[Third Place, Strokestown International Poetry Awards 2012]
Some years later when they were fitting
a new bar in the lounge I was called in
to consult with the Fire Officer about
relocating one of the exit doors.
He was a small contrary little man
with a well thumbed copy of the Building
Regulations, terrified of making a decision.
I could talk to him, tease him about footballers
and some sense seemed to alight in his head.
The double doors out onto the Square were open,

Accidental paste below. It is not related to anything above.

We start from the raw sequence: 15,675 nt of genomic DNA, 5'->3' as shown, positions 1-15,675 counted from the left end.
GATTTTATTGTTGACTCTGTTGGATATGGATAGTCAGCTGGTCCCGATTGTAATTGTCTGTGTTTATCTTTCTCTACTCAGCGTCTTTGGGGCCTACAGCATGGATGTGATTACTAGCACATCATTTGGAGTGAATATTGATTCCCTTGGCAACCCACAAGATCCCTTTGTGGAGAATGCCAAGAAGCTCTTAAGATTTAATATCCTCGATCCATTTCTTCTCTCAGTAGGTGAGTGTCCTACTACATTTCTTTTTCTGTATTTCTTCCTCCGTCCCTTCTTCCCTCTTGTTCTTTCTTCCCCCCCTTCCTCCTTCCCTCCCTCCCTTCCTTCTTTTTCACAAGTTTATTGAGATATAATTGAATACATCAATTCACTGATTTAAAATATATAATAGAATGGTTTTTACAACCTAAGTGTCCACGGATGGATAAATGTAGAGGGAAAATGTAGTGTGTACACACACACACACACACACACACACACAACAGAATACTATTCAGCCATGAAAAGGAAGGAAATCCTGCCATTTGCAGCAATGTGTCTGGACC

the new bar had just arrived from the Joiners
workshop, its incense of resin and glue
filled the strange emptiness of the space;
the voices echoing, bouncing around the room.
While they were stuck on some boring detail
with the electrician about alarms and signs,
the Interior Designer arrived with her samples,
the builder stood up, straightening his back
and I wandered over to the spot inside the door
where I had fallen in love with you
that Friday night after a book launch.
You standing, yapping, radiant and wild,
tearing into someone about, was it, politics,
and of course revelling in my attention.
But there wasn’t a sign of it left there,
the wallpaper steamed off, the carpets gone,
floorboards lifted for new wires and pipes,
even the very tiles you stood on, gone.